Freddie Gray Settlement Awaits Board Approval

     BALTIMORE (CN) – The city of Baltimore has proposed a $6.4 million settlement to the family of Freddie Gray Jr., a 25-year-old who sustained fatal injuries in police custody.
     The city made the settlement agreement and release public on Tuesday. The city’s board of estimates, which handles Baltimore’s fiscal policy, will vote on the settlement at its meeting on Wednesday morning.
     Gray’s death spurred riots in Baltimore, where more than 400 businesses were either damaged or set on fire, 150 vehicles were burned, 20 police officers were injured, and 285 people were arrested.
     Gray died April 19, a week after sustaining a severe spinal cord injury while in police custody. A week of mostly peaceful demonstrations turned violent the day of Gray’s funeral. The violence was isolated to a single day, though, after Mayor Stephanie Rawlings-Blake instituted a 10 p.m. curfew and Gov. Larry Hogan called up the National Guard to help keep peace.
     The “agreement is to fully and finally resolve all civil differences…and to allow the settling parties to avoid the time, expense and uncertainties of protracted litigation,” but “shall not be construed in any way as an admission of liability or guilt on the part of the [mayor and city council of Baltimore or the Baltimore Police Department] or the officers who were involved in the detention, arrest or transport of Freddie Gray,” the document states.
     The agreement makes clear that the settlement and payments “is not to be construed as evidence of an obligation on behalf of the city to indemnify any person who may be covered under this agreement for claims of intentional conduct,” it states.
     According to the agreement, the settlement is intended to “spare the broader Baltimore community from the ongoing turmoil that would inevitably result from protracted and much scrutinized civil litigation…and all the broader community to heal from the events of, and immediately following,” Gray’s death.
     Gloria Darden, Gray’s mother, will collect a total of $5.36 million, pending the board’s approval. Freddie Gray Sr. would be entitled to $640,000 and the remaining $400,000 would be paid to the Estate of Freddie Gray Jr. if the settlement is approved.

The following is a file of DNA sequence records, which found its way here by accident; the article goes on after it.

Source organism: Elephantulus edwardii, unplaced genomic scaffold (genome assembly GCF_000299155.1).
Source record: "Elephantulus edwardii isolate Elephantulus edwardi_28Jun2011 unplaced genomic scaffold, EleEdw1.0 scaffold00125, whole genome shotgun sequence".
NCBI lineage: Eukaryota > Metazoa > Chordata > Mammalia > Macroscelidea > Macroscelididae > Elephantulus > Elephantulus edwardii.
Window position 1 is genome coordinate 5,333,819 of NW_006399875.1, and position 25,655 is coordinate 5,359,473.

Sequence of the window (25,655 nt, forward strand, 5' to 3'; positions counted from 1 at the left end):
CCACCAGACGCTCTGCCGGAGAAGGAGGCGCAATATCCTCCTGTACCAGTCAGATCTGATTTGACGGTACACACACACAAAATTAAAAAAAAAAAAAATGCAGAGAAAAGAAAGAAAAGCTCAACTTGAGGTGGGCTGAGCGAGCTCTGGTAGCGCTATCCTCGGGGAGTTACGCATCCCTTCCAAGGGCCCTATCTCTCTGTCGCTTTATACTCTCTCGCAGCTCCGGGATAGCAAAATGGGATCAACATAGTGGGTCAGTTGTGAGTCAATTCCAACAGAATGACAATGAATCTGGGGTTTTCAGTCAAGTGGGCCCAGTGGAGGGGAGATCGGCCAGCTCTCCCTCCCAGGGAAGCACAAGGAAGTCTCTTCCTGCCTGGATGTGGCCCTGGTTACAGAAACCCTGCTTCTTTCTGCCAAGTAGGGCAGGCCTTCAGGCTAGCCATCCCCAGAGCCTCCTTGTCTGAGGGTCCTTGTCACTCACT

The payments would be made to settling parties over a two-year period. If the settlement gets the green light this week, the first payments will be made 15 days after the board’s approval. The second round of payments would be made on Nov. 15 and the final payments would be made on July 15, 2016 in fiscal year 2017.
     The proposed settlement comes just a day before a court will hear its second day of motion hearings in the criminal trial of six officers charged in Gray’s death. Judge Barry Glenn Williams, an associate judge with the Baltimore City Circuit Court, will hear arguments that the officers cannot get a fair trial in Baltimore because of the intense publicity surrounding the case.
     Last week, Williams granted defense attorneys’ motion to have the officers tried separately, but denied both a motion to dismiss the charges against the officers and another motion to have state attorney Marilyn Mosby removed from the case.
     The six officers face varying charges. Officer Caesar Goodson Jr., the driver of the police van in which Mr. Gray was injured, is charged with second-degree, depraved-heart murder, while Sgt. Alicia White, Lt. Brian Rice and officer William Porter are charged with manslaughter. Officers Edward Nero and Garrett Miller face lesser charges, including second-degree assault.
     The settlement is unusually high for Baltimore police misconduct settlements and outpaces all of the 102 cases settled with the city in 2011, which the Baltimore Sun reported to be $5.7 million.

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